Youth Blog > LGBT Youth Can Kick Butt
Did you know that smoking is a big issue for youth, especially LGBT youth?
The Surgeon General of the United States reports that nearly 9 out of 10 tobacco smokers started smoking by age 18. Also, a recent study of tobacco smoking showed that:
• Almost 36% of people ages 18 to 24 smoke. That’s higher than any other age group.
• Among LGBT folks, 39% smoke, compared with 25% people who do not identify as LGBT. (1)
What are some reasons for these differences in smoking for the LGBT community?
A report by Legacy explores many of the reasons, such as:
• Stress caused by discrimination against people who are, or assumed to be, LGBT.
• The influence of bar and club culture, where smoking is common.
• Tobacco ads aimed directly at LGBT communities.
Does marketing really matter?
The tobacco industry has a history of targeting youth and LGBT individuals. Products like candy flavored cigarettes are no longer allowed to be sold, but Campaign for Tobacco Free Kids explains that there are billboards near schools, tobacco placed near candy at stores, and cigarettes in movies. They have all been proven to increase smoking among young people.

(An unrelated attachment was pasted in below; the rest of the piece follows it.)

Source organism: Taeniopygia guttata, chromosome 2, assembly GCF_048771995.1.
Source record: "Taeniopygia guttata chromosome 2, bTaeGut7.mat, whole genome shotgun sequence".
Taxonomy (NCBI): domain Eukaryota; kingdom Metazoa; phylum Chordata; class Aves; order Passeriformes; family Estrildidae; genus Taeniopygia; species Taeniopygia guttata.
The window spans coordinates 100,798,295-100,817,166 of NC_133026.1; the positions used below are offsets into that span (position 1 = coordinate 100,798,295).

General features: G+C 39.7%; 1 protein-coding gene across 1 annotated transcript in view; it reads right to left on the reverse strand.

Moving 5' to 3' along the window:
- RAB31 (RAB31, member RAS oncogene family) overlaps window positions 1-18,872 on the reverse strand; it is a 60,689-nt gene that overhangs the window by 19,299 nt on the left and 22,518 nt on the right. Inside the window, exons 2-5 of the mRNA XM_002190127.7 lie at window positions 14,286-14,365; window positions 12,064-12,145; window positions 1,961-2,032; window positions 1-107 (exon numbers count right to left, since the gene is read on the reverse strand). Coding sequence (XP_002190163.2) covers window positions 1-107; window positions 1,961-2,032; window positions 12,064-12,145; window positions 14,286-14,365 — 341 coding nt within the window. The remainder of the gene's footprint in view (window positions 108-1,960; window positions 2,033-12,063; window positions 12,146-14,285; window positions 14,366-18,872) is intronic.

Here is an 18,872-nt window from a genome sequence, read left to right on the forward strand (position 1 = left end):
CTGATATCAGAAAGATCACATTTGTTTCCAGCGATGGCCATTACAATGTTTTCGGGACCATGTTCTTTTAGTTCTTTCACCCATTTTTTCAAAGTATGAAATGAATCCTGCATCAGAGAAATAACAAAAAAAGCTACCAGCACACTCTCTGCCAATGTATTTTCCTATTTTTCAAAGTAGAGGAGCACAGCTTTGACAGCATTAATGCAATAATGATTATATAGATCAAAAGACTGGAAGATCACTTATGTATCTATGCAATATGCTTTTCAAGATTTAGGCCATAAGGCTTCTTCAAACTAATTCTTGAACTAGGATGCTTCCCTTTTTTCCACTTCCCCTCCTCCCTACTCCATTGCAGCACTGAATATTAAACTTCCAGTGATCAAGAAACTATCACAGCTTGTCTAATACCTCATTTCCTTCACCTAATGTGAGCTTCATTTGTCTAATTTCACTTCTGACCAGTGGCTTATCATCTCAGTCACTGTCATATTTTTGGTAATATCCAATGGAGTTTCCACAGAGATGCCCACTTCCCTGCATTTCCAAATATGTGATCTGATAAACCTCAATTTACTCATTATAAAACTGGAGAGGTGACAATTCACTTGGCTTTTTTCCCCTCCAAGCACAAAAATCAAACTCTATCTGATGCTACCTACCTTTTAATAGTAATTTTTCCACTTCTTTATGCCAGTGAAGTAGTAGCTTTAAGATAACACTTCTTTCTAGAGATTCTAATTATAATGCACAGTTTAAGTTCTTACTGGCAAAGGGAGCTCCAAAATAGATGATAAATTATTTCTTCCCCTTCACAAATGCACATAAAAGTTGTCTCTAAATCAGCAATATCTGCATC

If we look at the numbers again, it’s easy to see why tobacco companies target youth. If all those people that started smoking before they were 18-years-old (9 out of 10) didn’t start, then the tobacco industry would have far less customers.
Likewise, the LGBT community has been targeted through LGBT magazine ads and Pride events sponsored by big tobacco companies. Check out this document from Camel that has been archived online by TobaccoFreeCA. Called Project SCUM, which stands for “Sub-Culture Urban Marketing,” it outlines a plan to target gays in the Castro neighborhood of San Francisco.
Are there any positive messages?
The money from a huge lawsuit against the tobacco companies in 1999 was used to start truth®, the largest youth smoking prevention campaign in the U.S. This campaign has prevented over 450,000 youth from smoking, saving over 150,000 lives.
Now for the first time, public health officials have designed an anti-smoking ad to speak directly to the LGBT community. The ad is part of an anti-smoking campaign from the Centers for Disease Control and Prevention that shares real life stories from former smokers.
What are my options to quit smoking?
Not everyone ends up a smoker. After all, 61% of LGBT people do not smoke. You do have a choice, and there is help. If you or someone you know is trying to quit, you can get free help at 1-800-QUIT-NOW or Smokefree Teen. Here in Chicago, Howard Brown Health Center has a support group called Bitch to Quit, if you are LGBTQ, 18 or older, and trying to quit smoking.
Why do you think LGBT youth smoke? We’d like to hear your thoughts.
(1) King, B. A., Dube, S. R., and Tynan, M. A. (2012) . Current tobacco use among adults in the United States: Findings from the national adult tobacco survey. American Journal of Public Health. 102 (11), e93-e100.